Audrey Rowe, Administrator for Food and Nutrition Services at the U.S. Department of Agriculture in Washington, D.C., visited Dewey Elementary School and Evanston Township High School on April 8. During her visit, she met with District 65 and District 202 school nutrition staff and representatives of FarmsLogix and Testa Produce about local food sourcing and a new Farm-to-School model being piloted at the schools.
The goal of the Farm-to-School initiative is to make it easier for school food service programs to purchase foods produced by local farmers. Farm-to-School emphasizes regional products – and therefore economic opportunities for local food producers – and can include everything from fresh fruit and vegetables to the wheat in pizza crust, beans in chili, rice in stir fry, turkey in sandwiches, and cheese in quesadillas.
Evanston resident Linda Mallers said her firm FarmLogix provides technology and services that make it easier for District 65 schools to order produce from 300 farmers within a 250 mile radius of Chicago. She has connected with Testa Produce, a food distribution company, to deliver farm produce to the schools. The order confirmation lists all the farms whose produce fills each order, so students can see where their food is coming from, she said.
Ms. Mallers said it creates “a marketplace for farmers,” while providing access to fresh, healthy food to Evanston’s schools. A representative of Testa said, “We had a customer base that was interested in this for years.”
Jordan Ryan, food and nutrition services coordinator for District 65, told the RoundTable the District began piloting the program with FarmLogix two or three months ago and that it has been working “very well.”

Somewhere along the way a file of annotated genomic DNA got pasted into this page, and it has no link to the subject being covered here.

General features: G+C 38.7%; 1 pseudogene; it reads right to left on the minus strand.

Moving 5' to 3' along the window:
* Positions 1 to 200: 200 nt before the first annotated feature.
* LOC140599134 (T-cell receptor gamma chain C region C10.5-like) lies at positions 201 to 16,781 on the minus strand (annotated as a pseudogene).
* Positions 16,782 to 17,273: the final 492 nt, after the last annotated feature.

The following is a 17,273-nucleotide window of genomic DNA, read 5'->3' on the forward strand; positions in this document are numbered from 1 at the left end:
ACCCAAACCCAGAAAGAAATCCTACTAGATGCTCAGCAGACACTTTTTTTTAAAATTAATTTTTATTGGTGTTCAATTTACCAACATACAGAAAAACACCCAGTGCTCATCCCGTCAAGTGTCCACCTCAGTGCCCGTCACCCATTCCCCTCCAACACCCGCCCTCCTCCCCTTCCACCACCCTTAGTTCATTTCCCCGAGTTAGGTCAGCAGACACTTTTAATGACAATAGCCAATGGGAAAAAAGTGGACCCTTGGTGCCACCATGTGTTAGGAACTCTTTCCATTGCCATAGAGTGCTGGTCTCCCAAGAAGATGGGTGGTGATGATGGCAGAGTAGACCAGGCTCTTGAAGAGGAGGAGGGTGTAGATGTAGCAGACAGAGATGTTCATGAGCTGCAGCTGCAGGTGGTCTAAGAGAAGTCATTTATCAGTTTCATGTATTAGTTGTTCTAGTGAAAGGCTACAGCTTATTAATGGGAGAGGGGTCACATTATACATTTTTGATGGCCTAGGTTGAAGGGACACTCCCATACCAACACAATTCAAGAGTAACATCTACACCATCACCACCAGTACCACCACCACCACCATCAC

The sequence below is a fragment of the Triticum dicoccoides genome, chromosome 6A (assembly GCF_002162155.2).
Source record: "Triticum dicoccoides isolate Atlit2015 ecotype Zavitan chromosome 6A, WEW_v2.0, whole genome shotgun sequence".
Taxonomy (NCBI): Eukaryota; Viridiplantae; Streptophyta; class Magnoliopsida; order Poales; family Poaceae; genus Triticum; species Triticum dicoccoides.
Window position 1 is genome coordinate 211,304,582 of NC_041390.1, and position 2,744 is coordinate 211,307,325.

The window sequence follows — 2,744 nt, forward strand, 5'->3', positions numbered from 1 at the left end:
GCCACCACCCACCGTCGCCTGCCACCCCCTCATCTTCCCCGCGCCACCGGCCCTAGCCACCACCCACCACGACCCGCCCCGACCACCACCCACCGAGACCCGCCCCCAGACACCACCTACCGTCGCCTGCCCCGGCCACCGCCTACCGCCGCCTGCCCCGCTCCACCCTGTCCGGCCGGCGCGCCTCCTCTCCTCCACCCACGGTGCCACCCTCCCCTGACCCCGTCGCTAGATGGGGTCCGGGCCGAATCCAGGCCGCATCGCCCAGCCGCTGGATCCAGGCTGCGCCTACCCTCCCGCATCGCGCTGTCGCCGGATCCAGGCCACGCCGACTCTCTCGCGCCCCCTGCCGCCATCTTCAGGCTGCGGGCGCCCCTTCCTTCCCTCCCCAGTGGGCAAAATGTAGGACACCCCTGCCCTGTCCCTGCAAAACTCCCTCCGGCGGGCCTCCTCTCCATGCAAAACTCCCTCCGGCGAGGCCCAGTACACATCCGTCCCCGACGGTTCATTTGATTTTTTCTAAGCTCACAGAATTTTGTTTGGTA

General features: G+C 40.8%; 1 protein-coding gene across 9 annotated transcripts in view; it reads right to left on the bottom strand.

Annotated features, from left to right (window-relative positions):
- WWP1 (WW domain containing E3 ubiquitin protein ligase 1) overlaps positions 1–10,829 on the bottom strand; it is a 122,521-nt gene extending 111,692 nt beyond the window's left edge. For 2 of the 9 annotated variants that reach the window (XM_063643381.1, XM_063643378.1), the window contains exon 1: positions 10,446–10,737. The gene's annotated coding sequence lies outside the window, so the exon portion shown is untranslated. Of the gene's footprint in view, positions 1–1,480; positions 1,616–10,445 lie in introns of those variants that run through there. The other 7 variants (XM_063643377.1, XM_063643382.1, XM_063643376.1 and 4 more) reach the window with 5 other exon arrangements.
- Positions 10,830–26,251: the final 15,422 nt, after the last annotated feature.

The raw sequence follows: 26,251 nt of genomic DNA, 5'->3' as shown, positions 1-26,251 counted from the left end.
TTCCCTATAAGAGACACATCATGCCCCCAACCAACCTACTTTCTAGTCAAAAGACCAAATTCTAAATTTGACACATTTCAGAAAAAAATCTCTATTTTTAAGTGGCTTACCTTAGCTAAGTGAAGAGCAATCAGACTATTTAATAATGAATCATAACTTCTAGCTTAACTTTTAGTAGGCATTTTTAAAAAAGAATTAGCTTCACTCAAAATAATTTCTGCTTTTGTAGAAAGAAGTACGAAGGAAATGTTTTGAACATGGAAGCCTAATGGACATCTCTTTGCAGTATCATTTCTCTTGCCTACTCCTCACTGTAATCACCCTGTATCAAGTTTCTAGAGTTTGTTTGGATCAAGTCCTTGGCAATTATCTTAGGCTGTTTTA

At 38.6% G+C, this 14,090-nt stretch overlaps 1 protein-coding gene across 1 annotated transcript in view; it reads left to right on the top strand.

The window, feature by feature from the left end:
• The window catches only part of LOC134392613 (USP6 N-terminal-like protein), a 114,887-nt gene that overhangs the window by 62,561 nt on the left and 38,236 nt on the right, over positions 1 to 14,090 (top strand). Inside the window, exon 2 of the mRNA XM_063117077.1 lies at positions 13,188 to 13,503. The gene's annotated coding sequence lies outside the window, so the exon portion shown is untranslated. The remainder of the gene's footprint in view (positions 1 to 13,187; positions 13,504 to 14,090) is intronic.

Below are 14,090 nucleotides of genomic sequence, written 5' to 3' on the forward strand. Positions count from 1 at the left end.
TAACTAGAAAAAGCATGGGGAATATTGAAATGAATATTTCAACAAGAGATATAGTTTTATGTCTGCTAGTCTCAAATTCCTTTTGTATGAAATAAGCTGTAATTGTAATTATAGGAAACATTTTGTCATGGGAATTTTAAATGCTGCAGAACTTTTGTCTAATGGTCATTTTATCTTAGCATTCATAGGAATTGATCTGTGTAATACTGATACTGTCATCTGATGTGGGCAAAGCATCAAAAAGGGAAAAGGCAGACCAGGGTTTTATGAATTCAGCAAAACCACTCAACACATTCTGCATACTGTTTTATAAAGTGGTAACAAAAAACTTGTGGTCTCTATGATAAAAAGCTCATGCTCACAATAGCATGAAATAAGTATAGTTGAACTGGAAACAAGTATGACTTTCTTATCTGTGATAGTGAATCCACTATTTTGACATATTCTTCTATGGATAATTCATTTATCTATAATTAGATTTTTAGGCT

Ms. Rowe told the RoundTable she oversees the nationwide farm-to-school program, the school lunch program and the school breakfast program, and that she visits many schools throughout the country to look for innovative ideas to get students to eat healthier foods. She visited Evanston because she wanted to look at programs that allow farmers to have greater access to schools, “which is a priority for me,” she said. “The FarmLogix group has been able to do that, and I wanted to hear from the school districts how it was working for them.”
“From what I’m learning, and it’s still being implemented, the basic concept works,” said Ms. Rowe. “It looks like it not only can create a greater opportunity, but expand the number of small farmers that have a new revenue source.”
During her visit Ms. Rowe toured Dewey School’s lunch area, viewed the food carts that bring more fruit and vegetable offerings to elementary students, and learned about students’ efforts to recycle and compost. Garden boxes to grow vegetables were ready for planting in front of the school.
Ms. Rowe added, “We want to let schools have some farm projects and some school gardens so kids can see produce being grown around them. That educates students, gives them some perspective, and lets them taste things that taste like a real tomato or a real carrot.”
District 65 Superintendent Hardy Murphy said, “Our schools are conveying the message of healthier living through curriculum, school gardens, school wellness teams, and the promotion of more fruits and vegetables and fresh food offerings at lunch time. It is an honor for one of District 65’s schools to be selected as a site for the tour.”